"To measure you by your smallest deed is to reckon the power of the ocean by the frailty of its foam." Isn't that gorgeous imagery? And then here's what I find completely beautiful and inifinitely encouraging: "And though in your winter you deny your spring, yet spring, reposing within you, smiles in her drowsiness and is not offended." This brings to mind something that Albert Camus wrote in his essay Retour à Tipasa (1952): "Au milieu de l'hiver, j'apprenais enfin qu'il y avait en moi un été invincible. (In the midst of winter, I learn finally that there is within me an invincible summer.)"
With small children of my own, I was deeply interested in his thoughts on children. What he had to say is especially relevant in today's culture of helicopter parenting and tiger moms. "You may give them your love but not your thoughts, For they have their own thoughts. You may house their bodies but not their souls. You may strive to like them, but seek not to make them like you."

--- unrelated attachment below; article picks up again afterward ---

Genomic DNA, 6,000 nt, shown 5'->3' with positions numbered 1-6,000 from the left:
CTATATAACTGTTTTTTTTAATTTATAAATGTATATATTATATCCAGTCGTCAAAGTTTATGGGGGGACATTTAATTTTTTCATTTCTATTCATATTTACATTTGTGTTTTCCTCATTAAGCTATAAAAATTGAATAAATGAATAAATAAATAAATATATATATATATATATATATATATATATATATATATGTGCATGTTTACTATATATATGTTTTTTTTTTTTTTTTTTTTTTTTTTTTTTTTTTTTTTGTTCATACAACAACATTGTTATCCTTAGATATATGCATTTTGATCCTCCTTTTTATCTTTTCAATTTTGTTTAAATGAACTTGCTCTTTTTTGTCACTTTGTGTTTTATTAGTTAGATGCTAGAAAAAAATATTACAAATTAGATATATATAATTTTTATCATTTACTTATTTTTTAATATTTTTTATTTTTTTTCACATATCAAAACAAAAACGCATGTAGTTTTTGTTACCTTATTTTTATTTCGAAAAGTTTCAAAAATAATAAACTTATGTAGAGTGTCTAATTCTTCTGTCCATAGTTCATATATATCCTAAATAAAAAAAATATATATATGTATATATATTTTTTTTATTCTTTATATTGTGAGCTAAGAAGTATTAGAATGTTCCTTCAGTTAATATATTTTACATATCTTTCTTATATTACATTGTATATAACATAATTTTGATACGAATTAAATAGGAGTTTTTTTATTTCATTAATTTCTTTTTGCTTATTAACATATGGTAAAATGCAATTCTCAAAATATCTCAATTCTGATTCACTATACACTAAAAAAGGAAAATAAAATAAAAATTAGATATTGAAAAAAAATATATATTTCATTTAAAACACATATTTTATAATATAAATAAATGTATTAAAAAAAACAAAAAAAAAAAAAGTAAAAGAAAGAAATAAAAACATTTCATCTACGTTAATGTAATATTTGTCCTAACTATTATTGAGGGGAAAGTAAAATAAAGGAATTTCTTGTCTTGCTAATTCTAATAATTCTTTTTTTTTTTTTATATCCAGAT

There's that tired phrase: Beauty is in the eye of the beholder. This is how Almustafa puts it: "Beauty is eternity gazing at itself in a mirror. But you are eternity and you are the mirror." You are beautiful. In the absolute. Internalize it, own it.
Of houses he wrote that your place of dwelling should not be a place of comfort. That's shocking, isn't it? After all, home is synonymous with comfort for many of us. And yet, he says: "Have you only comfort [...] that stealthy thing that enters the house a guest, and then becomes [...] a master? Verily, the lust for comfort murders the passion of the soul." When we surrender our souls to comfort, we become sluggish, dependent, unthinking, un-striving. We become less, rather than more. Instead, his vision of a house is thus: "[It] shall not be a glistening film that covers a wound, but an eyelid that guards the eye." A house should nurture the striving passion of the soul, not hide what you may perceive are your failures and hurts.